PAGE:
It’s that time of year when farmers dress up as shepherds and present their sheep, goats, and oxen in a living Nativity scene. Well, most farmers don’t, but this one does. This tradition began in the year 1223 after Saint Francis of Assisi visited the birthplace of Jesus and was inspired to stage a re-enactment.

Were animals witness to Jesus’ birth? Of course, Joseph, Mary, and the baby Jesus were in the original scene, and the Bible mentions wise men and shepherds, but not donkeys, oxen, cattle, or other animals (according to The birth did take place in a stable, which by definition, is a home for animals, so it’s a good guess animals were looking on.

This year Brookside Congregational Church and Southside Bible Fellowship, both of Manchester, presented a living Nativity complete with Miles Smith Farm calves, goats, a donkey, and a lamb. While the others had participated in previous years, this was the first Nativity for Ferdinand-the-Bull and a heifer named Rain. Both stood as if they’d done it before, and Ferdie even moo’d during the singing.

After the ceremony, the kids got to brush and feed carrots to the animals. While Ferdie enjoyed singing, he loved being brushed while he munched on a carrot. It takes so little to please a cow. A kind word, a little brushing, and a carrot is heaven for a bovine.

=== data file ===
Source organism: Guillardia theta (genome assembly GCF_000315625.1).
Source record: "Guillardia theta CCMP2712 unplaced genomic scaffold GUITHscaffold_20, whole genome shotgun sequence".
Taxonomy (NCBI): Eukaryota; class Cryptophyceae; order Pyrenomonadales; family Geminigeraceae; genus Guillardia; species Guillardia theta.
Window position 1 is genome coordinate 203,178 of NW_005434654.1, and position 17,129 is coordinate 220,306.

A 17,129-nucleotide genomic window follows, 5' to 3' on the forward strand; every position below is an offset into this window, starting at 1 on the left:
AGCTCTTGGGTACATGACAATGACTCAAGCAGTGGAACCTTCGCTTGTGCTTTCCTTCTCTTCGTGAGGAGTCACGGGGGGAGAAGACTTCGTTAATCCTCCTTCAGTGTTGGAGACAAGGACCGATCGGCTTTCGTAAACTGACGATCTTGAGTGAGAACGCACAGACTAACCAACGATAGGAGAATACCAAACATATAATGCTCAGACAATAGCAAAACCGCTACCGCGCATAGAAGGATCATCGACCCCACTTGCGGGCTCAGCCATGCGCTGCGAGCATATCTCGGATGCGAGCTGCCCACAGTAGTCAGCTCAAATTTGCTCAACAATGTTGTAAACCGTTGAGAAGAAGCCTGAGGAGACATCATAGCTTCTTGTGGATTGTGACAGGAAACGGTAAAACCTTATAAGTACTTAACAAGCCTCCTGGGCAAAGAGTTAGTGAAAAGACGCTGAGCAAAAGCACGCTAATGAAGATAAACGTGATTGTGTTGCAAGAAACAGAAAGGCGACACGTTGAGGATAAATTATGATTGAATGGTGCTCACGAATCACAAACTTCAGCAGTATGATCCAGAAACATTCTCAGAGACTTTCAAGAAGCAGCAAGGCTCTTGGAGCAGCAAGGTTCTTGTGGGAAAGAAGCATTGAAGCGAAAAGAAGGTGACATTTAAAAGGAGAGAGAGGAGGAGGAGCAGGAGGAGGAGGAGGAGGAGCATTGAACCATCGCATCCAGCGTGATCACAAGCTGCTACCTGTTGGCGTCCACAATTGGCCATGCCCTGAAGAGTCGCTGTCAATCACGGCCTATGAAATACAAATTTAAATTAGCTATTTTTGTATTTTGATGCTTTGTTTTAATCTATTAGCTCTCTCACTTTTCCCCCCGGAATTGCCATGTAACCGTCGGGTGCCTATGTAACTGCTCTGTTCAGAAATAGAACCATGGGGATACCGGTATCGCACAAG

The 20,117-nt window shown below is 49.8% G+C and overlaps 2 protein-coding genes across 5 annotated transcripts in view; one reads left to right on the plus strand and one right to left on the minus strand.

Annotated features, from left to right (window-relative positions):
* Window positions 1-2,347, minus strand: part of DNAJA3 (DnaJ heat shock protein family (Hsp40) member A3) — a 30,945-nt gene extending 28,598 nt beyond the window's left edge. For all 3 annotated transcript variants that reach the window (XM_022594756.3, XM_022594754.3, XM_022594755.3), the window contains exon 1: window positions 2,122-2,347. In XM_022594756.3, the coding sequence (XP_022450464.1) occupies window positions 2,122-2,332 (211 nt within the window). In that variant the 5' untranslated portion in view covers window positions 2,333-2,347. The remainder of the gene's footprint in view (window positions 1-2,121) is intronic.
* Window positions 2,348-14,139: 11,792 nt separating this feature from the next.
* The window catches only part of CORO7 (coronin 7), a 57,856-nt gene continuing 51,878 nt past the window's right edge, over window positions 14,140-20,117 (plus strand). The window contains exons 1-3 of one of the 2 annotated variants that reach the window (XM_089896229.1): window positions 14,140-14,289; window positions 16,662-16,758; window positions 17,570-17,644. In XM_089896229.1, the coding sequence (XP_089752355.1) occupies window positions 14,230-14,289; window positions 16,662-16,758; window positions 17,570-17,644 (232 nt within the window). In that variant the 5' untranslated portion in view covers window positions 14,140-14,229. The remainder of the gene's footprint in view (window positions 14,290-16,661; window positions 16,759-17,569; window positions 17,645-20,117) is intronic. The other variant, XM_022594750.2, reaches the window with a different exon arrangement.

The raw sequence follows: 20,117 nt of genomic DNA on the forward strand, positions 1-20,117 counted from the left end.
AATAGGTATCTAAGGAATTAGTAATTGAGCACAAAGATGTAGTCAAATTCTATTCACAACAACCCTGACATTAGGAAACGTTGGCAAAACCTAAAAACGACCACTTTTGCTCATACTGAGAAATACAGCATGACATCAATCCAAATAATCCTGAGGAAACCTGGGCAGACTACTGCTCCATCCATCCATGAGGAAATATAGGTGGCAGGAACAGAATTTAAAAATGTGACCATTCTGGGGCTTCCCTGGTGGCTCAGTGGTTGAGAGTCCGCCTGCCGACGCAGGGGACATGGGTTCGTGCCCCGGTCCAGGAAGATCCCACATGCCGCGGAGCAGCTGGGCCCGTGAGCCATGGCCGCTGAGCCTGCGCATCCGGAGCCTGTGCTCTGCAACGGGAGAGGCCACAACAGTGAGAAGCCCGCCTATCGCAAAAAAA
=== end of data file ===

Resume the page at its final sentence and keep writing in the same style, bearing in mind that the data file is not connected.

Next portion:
As we consult our shopping lists, it can seem that Christmas is all about shopping, but you know it can also be about kindness. Words of encouragement or a gentle pat can be as meaningful as gifts, and they cost nothing as long as those gentle pats are bestowed appropriately.

Let’s take our cue from the animals and show appreciation for each other. I’ve seen a horse lick a steer, and I’ve seen a joyous reunion of two cows that had been separated. Eleanor, the donkey, is attached to the goats Dixie and Pixie, and she brays when they leave the pen. Charlotte, the pig, grunts with pleasure when I rub her belly, and Topper will put his head on my shoulder, asking for a neck scratch.

Of course, if your friends, loved ones, and associates don’t care to have their bellies rubbed, material gifts might be in order. This year rather than give presents from “away,” why not give locally-sourced presents? Many local farms offer gift certificates, so the gift of high-quality food will continue into the new year. Everybody eats.

It’s also easy to forget about books. If you are looking for a locally-authored book, check out the Concord Writer’s Night Out 2019 Anthology. The book might even contain a story written by someone you know and is available on Amazon.

And if your holiday spirit needs a boost, stop by the farm to feed a carrot to Ferdie or Rain. They enjoy holiday food as much as anyone. If you notice a shepherd standing by, well, you know who that is.

Carole Soule is co-owner of Miles Smith Farm where she raises and sells beef, pork, lamb, eggs and other local products. She can be reached at